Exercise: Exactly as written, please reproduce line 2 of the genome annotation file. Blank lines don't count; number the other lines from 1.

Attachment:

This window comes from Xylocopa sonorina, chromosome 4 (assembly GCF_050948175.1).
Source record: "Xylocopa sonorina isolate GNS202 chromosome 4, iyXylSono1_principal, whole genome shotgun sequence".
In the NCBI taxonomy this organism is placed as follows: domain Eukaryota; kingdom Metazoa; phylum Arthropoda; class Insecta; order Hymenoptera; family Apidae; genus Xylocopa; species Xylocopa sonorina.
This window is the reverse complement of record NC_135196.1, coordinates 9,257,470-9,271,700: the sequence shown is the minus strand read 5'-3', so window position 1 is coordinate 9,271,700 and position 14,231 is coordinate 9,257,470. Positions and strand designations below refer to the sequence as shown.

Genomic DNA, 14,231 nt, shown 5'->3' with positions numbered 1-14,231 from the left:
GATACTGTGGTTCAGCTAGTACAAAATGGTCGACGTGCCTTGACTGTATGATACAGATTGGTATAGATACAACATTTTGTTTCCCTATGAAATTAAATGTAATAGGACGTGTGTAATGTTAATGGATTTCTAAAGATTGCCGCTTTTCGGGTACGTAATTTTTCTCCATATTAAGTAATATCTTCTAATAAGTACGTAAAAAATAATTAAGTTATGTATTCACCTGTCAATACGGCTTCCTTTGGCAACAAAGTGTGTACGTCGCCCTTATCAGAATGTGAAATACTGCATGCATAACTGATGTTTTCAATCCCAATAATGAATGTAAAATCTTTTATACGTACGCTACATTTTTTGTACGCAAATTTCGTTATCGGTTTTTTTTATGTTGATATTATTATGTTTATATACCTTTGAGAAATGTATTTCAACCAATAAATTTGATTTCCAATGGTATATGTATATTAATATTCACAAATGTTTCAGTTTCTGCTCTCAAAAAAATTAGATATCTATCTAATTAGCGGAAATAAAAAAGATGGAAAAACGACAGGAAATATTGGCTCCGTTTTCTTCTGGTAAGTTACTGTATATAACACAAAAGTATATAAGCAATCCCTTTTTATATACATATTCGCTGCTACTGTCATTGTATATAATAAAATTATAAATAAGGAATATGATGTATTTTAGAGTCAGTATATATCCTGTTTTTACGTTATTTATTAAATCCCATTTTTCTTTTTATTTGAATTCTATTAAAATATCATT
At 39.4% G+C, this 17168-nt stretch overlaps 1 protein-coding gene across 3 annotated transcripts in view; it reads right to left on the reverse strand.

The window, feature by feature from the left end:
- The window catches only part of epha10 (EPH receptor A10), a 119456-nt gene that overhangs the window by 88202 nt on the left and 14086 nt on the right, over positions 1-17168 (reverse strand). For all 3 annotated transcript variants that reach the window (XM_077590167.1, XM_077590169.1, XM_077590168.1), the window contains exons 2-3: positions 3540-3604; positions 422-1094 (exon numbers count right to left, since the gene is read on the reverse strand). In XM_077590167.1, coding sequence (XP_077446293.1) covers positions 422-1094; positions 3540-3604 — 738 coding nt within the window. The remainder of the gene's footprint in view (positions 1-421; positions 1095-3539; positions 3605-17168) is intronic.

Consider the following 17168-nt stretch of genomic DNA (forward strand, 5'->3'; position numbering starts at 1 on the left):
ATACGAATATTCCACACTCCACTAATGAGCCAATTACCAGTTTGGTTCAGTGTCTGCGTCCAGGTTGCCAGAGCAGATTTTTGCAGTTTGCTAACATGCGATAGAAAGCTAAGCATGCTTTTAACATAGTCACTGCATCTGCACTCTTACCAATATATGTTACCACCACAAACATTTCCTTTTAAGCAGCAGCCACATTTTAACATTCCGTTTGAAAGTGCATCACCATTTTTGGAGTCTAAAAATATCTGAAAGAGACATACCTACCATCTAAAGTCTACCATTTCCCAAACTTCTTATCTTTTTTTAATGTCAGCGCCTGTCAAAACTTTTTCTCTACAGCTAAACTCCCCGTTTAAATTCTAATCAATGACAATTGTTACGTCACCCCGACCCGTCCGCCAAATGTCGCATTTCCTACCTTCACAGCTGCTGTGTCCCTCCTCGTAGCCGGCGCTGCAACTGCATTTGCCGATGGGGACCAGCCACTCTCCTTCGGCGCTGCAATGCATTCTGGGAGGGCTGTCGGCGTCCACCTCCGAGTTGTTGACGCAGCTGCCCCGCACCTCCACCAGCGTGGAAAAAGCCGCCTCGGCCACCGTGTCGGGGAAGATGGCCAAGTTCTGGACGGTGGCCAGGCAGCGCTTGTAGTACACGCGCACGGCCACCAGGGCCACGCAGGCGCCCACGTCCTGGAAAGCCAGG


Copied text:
Source record: "Xylocopa sonorina isolate GNS202 chromosome 4, iyXylSono1_principal, whole genome shotgun sequence".